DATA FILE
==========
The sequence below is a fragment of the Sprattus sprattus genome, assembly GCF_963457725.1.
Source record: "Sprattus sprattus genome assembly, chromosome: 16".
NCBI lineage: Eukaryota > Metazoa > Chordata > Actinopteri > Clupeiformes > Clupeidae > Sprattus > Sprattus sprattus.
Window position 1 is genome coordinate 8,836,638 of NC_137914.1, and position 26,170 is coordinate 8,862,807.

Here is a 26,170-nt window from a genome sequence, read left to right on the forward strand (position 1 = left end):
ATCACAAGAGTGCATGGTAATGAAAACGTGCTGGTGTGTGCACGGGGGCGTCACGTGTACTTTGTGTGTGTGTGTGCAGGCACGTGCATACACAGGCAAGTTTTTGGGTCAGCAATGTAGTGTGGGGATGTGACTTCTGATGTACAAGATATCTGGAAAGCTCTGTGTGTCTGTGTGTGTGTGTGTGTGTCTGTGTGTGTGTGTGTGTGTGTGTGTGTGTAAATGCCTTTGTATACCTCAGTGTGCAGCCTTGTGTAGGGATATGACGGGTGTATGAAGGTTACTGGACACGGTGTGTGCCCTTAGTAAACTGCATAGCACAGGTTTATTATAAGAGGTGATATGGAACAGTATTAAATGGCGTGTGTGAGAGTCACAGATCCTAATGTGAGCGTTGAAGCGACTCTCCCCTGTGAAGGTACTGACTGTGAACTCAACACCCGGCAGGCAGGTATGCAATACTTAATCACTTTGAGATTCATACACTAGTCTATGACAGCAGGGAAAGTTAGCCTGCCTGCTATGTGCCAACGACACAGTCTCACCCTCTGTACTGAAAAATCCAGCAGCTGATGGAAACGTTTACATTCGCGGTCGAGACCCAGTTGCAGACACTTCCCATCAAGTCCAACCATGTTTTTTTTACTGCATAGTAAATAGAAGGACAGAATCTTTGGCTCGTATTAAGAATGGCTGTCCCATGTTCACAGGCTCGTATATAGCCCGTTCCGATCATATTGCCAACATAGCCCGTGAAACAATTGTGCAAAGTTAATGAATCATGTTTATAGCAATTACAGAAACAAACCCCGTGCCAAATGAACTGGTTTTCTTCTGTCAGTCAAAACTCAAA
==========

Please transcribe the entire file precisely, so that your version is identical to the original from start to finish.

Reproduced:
The sequence below is a fragment of the Sprattus sprattus genome, assembly GCF_963457725.1.
Source record: "Sprattus sprattus genome assembly, chromosome: 16".
NCBI lineage: Eukaryota > Metazoa > Chordata > Actinopteri > Clupeiformes > Clupeidae > Sprattus > Sprattus sprattus.
Window position 1 is genome coordinate 8,836,638 of NC_137914.1, and position 26,170 is coordinate 8,862,807.

Here is a 26,170-nt window from a genome sequence, read left to right on the forward strand (position 1 = left end):
ATCACAAGAGTGCATGGTAATGAAAACGTGCTGGTGTGTGCACGGGGGCGTCACGTGTACTTTGTGTGTGTGTGTGCAGGCACGTGCATACACAGGCAAGTTTTTGGGTCAGCAATGTAGTGTGGGGATGTGACTTCTGATGTACAAGATATCTGGAAAGCTCTGTGTGTCTGTGTGTGTGTGTGTGTGTCTGTGTGTGTGTGTGTGTGTGTGTGTGTGTAAATGCCTTTGTATACCTCAGTGTGCAGCCTTGTGTAGGGATATGACGGGTGTATGAAGGTTACTGGACACGGTGTGTGCCCTTAGTAAACTGCATAGCACAGGTTTATTATAAGAGGTGATATGGAACAGTATTAAATGGCGTGTGTGAGAGTCACAGATCCTAATGTGAGCGTTGAAGCGACTCTCCCCTGTGAAGGTACTGACTGTGAACTCAACACCCGGCAGGCAGGTATGCAATACTTAATCACTTTGAGATTCATACACTAGTCTATGACAGCAGGGAAAGTTAGCCTGCCTGCTATGTGCCAACGACACAGTCTCACCCTCTGTACTGAAAAATCCAGCAGCTGATGGAAACGTTTACATTCGCGGTCGAGACCCAGTTGCAGACACTTCCCATCAAGTCCAACCATGTTTTTTTTACTGCATAGTAAATAGAAGGACAGAATCTTTGGCTCGTATTAAGAATGGCTGTCCCATGTTCACAGGCTCGTATATAGCCCGTTCCGATCATATTGCCAACATAGCCCGTGAAACAATTGTGCAAAGTTAATGAATCATGTTTATAGCAATTACAGAAACAAACCCCGTGCCAAATGAACTGGTTTTCTTCTGTCAGTCAAAACTCAAA